Although bone scintigraphy is not included in the diagnostic protocol of FAI, [2] it should be included on the differential diagnosis when evaluating patients with hip-related symptoms. The scintigraphic features reflect the pattern of remodeling that occurs at the sites of impingement [3] (increased focal uptake involving the anterosuperior aspect of the acetabulum and/or increased tracer uptake along the anterosuperior aspect of the femoral neck), with normal blood flow images. [4],[5] Positive bone scintigraphy can be an early indicator of intraarticular cartilage damage that may present before the onset of symptoms. [4] These findings can be misdiagnosed as degenerative changes [5] to avascular necrosis, [3] so it is very important to add tomographic images, preferably with SPECT-CT for anatomic information because early surgical correction can reduce the progression of osteoarthritis. [6] Surgery eliminates the pathomechanics of structural deformities: Cam impingement can be treated with anterolateral osteoplasty, often arthroscopically whereas pincer-type impingement can be treated with periacetabularosteotomy, so these treatments will ultimately reduce the necessity of hip replacements. [5]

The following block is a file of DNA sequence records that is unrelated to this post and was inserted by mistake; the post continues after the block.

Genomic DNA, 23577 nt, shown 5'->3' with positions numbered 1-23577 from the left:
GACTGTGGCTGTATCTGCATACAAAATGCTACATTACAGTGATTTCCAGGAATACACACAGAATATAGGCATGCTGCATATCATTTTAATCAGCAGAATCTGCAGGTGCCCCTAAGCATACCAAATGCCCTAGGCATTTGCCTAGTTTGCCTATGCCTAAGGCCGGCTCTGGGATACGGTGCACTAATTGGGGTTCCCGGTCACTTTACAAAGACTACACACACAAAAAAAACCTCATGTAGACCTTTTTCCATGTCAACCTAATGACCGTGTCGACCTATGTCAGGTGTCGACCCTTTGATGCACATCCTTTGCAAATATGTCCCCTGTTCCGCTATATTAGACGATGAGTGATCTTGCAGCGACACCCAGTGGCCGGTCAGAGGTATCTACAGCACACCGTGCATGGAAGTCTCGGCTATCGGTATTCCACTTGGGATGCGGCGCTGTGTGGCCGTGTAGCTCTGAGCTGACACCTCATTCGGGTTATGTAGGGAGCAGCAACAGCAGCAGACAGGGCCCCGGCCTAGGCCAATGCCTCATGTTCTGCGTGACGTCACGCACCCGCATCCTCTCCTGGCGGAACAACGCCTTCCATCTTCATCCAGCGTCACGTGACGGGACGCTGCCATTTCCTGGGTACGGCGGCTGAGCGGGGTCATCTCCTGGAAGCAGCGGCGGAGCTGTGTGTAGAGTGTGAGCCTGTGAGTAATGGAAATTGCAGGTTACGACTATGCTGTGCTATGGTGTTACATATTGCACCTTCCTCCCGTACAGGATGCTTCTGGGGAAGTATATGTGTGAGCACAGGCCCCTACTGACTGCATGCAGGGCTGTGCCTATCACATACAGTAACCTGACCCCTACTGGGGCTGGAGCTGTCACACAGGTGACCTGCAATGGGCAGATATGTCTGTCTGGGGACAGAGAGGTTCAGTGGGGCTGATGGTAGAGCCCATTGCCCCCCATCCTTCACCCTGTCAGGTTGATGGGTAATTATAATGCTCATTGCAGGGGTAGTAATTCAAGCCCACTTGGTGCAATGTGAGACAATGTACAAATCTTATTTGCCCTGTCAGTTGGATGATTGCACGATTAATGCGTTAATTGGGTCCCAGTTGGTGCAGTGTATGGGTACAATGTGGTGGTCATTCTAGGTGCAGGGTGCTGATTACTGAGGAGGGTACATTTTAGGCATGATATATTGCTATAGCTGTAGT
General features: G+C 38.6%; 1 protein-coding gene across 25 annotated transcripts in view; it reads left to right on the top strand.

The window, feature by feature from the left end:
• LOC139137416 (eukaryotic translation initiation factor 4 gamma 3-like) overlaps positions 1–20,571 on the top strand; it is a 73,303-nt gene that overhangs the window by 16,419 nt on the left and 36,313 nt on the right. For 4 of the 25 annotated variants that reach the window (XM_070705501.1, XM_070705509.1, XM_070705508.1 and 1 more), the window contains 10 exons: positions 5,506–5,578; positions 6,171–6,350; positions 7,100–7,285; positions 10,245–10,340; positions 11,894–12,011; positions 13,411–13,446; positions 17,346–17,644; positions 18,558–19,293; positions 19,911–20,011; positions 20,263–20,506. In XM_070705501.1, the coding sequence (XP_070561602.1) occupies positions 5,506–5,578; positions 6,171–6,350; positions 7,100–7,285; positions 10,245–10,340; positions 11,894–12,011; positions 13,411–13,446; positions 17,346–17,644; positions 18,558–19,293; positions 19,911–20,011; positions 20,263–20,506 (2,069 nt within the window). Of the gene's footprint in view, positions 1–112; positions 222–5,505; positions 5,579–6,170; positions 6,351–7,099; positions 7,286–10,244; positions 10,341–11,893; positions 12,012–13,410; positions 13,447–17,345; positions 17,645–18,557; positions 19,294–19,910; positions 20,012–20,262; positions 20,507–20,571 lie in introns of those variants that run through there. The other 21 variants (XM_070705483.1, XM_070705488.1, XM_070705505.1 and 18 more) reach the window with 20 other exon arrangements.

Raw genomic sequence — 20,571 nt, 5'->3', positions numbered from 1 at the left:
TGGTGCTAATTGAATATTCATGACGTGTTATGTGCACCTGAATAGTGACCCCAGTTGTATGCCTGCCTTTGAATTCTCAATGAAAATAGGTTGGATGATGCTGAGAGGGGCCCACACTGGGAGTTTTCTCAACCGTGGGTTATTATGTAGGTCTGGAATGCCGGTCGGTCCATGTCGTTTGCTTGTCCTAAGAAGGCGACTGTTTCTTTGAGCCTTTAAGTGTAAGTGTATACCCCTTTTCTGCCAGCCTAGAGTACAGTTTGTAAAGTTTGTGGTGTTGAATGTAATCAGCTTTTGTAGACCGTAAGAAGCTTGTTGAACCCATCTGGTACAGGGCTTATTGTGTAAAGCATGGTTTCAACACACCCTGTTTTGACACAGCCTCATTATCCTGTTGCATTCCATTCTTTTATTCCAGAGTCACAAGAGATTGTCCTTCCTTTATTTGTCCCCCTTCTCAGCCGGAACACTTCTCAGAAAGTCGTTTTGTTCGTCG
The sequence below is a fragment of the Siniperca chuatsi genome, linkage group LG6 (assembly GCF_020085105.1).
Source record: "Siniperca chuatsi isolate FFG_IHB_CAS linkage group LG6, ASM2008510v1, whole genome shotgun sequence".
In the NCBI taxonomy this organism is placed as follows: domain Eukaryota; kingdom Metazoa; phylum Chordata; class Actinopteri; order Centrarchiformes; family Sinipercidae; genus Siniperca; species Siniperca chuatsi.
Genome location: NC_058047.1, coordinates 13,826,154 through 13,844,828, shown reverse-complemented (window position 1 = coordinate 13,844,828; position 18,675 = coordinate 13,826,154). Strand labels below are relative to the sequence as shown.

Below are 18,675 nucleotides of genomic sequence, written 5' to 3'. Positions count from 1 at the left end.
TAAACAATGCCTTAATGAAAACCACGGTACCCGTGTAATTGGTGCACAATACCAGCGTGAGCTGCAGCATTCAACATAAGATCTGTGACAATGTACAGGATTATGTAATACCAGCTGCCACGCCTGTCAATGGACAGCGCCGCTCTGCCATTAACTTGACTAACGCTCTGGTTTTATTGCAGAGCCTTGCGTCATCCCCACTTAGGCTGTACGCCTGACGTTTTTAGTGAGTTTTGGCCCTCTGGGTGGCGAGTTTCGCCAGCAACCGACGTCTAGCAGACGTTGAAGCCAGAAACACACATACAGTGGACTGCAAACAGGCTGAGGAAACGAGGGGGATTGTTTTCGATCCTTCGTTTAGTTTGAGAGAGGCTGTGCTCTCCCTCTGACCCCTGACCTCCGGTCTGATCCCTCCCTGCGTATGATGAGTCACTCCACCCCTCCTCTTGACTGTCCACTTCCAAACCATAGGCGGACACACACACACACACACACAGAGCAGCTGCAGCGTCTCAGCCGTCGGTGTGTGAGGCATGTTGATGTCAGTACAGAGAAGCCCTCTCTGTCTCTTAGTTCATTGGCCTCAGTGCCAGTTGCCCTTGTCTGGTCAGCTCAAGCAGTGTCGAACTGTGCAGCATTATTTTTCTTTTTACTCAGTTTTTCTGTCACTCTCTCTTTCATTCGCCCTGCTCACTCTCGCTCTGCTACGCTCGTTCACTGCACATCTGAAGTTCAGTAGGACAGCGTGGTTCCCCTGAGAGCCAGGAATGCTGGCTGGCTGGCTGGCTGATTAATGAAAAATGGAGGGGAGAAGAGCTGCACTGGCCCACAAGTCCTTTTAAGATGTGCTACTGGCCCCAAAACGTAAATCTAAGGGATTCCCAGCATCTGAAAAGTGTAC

We would like to remark that volumetric imaging of our case [Figure 2]b showed pathological uptake around left head-neck junction (arrows). This finding could suggest that real structure of FAI anatomic abnormality is not restricted to a focal defect, but reach the whole femoral head-neck junction although this finding has not been described in the literature to date.

Financial support and sponsorship

Nil.

Conflicts of interest

There are no conflicts of interest.